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‘The Hunt for Britain’s Sex Traffickers’

by on September 1, 2010

The opening instalment of Channel 4’s three-part documentary The Hunt for Britain’s Sex Traffickers last night was plagued by dodgy research and an apparent complete inability of its makers to question the world around them.

C4 publicity pic: Their mission: to boldly wear ill-fitting M&S suits that had never been worn before

Its opening words produced the first gaff : “In the first operation of its kind…”

For Pentameter 2 – the combined operation by the UK’s 55 police forces whose story it purports to tell – was not the first operation of its kind.

The original Pentameter began in 2005, with its operational phase between February and May 2006, discovering 88 trafficked ‘sex slaves‘.

For God’s sake, this is a simple question of fact.

The gaffs were to continue, notably when the off-camera female narrator announced that it is believed that 80% of the women in Britain’s brothels are foreign, a statistic once attributed to London’s brothels alone and generally accepted as being way, way above the national average, which is currently placed by the Association of Chief Police Officers (ACPO), no less, at a rather generous 60% and by TAMPEP, the organisation of outreach, day centres, clinics and other professionals working with sex workers at closer to 40%.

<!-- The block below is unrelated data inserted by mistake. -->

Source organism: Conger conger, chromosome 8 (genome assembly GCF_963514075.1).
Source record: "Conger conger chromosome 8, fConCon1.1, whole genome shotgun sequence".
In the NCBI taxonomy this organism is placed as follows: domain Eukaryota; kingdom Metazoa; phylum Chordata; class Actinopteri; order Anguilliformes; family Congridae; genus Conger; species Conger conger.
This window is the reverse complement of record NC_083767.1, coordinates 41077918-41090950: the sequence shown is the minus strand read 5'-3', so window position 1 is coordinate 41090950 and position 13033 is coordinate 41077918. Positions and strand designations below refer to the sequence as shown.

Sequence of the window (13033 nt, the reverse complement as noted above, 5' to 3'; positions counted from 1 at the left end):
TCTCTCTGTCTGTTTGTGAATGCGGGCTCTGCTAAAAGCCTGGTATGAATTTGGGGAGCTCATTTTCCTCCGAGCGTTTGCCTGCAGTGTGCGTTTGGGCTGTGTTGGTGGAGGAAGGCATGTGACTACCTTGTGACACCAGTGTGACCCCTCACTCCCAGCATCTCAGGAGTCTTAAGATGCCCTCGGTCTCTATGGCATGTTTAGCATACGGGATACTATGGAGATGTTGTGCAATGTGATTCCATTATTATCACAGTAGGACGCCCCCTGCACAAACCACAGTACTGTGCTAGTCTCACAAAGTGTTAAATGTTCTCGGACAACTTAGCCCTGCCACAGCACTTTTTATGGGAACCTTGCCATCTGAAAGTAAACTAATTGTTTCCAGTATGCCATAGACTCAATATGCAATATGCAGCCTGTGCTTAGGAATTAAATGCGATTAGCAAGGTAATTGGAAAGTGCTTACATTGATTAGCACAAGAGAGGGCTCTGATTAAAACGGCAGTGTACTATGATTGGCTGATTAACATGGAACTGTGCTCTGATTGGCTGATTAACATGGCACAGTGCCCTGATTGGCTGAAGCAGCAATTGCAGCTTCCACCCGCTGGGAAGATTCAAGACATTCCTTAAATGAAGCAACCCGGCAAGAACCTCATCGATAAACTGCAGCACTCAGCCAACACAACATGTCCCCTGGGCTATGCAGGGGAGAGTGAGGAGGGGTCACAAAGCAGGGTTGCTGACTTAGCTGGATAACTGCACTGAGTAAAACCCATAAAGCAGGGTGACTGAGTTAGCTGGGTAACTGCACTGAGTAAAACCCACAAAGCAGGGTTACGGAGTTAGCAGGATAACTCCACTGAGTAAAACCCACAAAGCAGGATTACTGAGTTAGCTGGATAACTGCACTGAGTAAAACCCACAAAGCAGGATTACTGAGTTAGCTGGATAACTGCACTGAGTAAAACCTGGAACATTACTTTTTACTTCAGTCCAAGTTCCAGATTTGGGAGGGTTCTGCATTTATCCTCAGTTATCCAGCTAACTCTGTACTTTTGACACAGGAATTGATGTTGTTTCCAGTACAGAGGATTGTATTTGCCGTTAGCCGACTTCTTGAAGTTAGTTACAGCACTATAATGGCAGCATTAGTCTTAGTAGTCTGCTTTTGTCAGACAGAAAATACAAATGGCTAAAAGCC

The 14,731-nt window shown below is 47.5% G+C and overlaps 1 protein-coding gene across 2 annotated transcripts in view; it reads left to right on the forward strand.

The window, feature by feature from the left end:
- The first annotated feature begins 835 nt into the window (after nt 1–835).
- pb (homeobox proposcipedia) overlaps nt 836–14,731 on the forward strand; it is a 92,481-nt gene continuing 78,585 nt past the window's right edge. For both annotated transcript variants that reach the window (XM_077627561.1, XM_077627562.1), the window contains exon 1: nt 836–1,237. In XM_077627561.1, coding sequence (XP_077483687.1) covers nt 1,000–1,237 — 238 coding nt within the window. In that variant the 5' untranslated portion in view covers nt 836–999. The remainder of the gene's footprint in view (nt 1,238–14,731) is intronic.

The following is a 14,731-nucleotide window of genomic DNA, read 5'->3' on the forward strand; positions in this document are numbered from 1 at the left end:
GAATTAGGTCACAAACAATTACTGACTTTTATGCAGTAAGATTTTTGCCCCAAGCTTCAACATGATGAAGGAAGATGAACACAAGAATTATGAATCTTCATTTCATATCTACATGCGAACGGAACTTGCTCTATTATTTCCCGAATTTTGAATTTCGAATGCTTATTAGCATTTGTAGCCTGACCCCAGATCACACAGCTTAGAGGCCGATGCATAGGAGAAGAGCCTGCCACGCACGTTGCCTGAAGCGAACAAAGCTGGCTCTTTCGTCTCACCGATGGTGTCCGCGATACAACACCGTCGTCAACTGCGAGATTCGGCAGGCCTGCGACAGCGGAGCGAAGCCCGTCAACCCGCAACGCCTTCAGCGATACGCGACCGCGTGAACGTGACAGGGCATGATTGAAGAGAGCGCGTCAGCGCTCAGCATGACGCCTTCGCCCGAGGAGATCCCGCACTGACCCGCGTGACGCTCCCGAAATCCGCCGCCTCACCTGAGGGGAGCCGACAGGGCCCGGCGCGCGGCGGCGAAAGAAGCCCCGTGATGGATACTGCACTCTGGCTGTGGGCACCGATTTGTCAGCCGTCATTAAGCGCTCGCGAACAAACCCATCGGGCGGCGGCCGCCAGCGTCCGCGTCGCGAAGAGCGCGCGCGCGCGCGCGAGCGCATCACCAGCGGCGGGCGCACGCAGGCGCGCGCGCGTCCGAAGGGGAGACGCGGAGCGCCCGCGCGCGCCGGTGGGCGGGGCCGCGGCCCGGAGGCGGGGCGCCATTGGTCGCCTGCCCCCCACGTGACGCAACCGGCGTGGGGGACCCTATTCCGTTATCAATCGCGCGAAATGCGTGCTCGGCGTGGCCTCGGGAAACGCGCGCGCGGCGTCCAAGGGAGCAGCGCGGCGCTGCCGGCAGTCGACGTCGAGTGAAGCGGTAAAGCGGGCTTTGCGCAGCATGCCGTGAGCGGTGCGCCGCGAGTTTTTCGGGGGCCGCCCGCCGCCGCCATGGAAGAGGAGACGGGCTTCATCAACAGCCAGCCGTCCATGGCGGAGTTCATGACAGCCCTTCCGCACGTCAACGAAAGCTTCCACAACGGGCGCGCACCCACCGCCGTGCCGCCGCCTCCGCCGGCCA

In the hurly burly rush of putting a daily paper to bed, such mistakes can perhaps be understandable. But there can be little excuse in a documentary series based on footage of an operation that finished on March 31 two years ago, which should have given Channel 4 time to deliver a copy to every household in the nation with every frame hand painted in oils.

The age shows. During a briefing, police are told there are an estimated 4,000 trafficked sex workers in Britain. At the time of Pentameter 2, that was the official guesstimate – rightly much mocked by anyone who’d read the rationale (if one can call it that) behind it. But the new estimate for England and Wales is less than 2,600, and even that is questioned by many.

Unquestioning assurances were given that raids were often the only way to discover and prosecute traffickers. No mention of publicly available information that less than one in five UK sex trafficking victims escape as a result of a police raid.